DECATUR — Trades apprentices pursuing the skills for good-paying jobs sometimes run into financial barriers when it comes to acquiring tools, work boots and other items they need to move forward.
A new scholarship announced on Thursday at the International Brotherhood of Electrical Workers hall can help.
The Michael T. Carrigan Solidarity Scholarship will provide assistance to Macon County union members in good standing or workers with a path of entry into a union.
Named for a four-term Decatur City Council member and union leader who served as president of the AFL-CIO from 2007-2019, the scholarship was funded by a $10,000 donation from the Community Foundation of Macon County to the Decatur Trades & Labor Assembly, with an additional $5,000 earmarked for publicity pamphlets that will list all the trades, the qualifications needed to get into apprenticeships, and direction how to apply for those programs and for the scholarship. Carrigan began his career as an electrician through the IBEW.
“We had just done (a scholarship program) with Richland (Community College), where we're giving them $10,000 a year and they're giving it out to individuals who want to pursue the CDL truck driver license,” said Natalie Beck, CEO of the Community Foundation. “It's the same kind of thing. We're trying to reach adults and reach those non-traditional students and work with partners who are already very successful in this area.”
The thought of changing career paths is daunting. Unfortunately for many, the pandemic has caused an upheaval in some industries that will take years to recover.
Apprenticeship programs typically pay students while they learn and charge no tuition, but at the same time, apprentices must have certain items, specific tools and clothing like steel-toed boots, and those items can add up quickly. In some cases, apprentices have had to drop out because they can't afford those items. These scholarships will help, she said.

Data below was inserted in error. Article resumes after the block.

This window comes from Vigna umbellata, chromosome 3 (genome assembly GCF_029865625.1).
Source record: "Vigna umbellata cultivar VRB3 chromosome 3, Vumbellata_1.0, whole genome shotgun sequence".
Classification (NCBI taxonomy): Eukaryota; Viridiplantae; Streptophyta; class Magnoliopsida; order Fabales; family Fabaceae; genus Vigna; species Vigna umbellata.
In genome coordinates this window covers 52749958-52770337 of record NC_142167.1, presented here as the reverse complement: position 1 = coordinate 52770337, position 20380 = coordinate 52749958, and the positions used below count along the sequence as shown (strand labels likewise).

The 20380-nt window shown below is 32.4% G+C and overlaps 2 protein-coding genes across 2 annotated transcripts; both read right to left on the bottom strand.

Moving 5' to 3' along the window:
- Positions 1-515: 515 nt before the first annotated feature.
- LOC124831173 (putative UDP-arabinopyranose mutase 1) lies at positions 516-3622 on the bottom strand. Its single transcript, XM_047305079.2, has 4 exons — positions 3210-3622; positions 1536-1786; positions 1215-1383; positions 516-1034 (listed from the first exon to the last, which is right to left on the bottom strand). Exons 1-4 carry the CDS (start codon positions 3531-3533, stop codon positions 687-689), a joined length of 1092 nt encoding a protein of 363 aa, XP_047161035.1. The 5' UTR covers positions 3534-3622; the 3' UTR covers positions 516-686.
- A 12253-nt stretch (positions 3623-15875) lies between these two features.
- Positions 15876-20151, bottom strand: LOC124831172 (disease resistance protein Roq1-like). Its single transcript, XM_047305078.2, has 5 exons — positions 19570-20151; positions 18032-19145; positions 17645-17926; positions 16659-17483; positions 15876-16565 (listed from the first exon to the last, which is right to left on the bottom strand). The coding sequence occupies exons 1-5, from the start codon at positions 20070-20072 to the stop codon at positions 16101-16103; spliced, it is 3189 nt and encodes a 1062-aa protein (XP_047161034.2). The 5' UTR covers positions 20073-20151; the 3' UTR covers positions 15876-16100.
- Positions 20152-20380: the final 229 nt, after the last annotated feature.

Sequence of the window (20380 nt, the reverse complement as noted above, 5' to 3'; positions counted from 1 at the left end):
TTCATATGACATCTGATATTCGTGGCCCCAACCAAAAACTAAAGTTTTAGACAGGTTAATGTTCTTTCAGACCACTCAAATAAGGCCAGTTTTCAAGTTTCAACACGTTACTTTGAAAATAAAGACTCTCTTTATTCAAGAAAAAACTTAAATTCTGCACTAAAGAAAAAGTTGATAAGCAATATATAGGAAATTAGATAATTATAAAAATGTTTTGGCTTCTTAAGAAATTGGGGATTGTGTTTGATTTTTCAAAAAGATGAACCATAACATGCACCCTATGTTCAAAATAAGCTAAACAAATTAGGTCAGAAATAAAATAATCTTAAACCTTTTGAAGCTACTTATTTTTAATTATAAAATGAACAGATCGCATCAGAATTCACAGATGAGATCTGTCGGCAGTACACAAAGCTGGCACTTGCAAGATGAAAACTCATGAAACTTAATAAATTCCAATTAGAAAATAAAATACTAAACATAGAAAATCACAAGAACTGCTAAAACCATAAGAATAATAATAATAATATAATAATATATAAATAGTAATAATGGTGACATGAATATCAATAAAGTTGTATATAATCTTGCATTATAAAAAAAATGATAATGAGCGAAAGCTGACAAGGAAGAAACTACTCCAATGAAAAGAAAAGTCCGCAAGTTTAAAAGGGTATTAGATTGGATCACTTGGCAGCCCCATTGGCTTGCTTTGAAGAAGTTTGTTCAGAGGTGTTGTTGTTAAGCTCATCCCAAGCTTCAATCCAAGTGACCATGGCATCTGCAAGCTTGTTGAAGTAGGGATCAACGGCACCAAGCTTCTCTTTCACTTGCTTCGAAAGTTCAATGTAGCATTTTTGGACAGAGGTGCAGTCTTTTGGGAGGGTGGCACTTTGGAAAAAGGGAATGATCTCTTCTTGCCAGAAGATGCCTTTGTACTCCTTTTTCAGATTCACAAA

The pamphlets, said Amy Rueff, treasurer of Decatur Trades & Labor and resource director for the Illinois AFL-CIO, will put all the information in one handy place. She often hears people say they don't know what trades apprenticeships are available or how to apply, and at the same time, the trade unions say they lack recruits and don't know how to get the word out. The pamphlets will solve both problems.
“It was really a natural opportunity to come together,” Beck said.
Over 13,000 union workers live in Macon County, Beck said. The union leadership will review applications and decide how to award the scholarships, which are unrestricted.
“You know what your members need,” she said. “You know the pathway to great jobs here in Macon County. We want to get this money to the workers.”
The funds can be dispersed to students in trade schools or apprenticeship programs, Rueff said, as long as they're on a path that leads to employment in the trades.
PHOTOS: Union members at work in Macon County
Contact Valerie Wells at (217) 421-7982. Follow her on Twitter: @modgirlreporter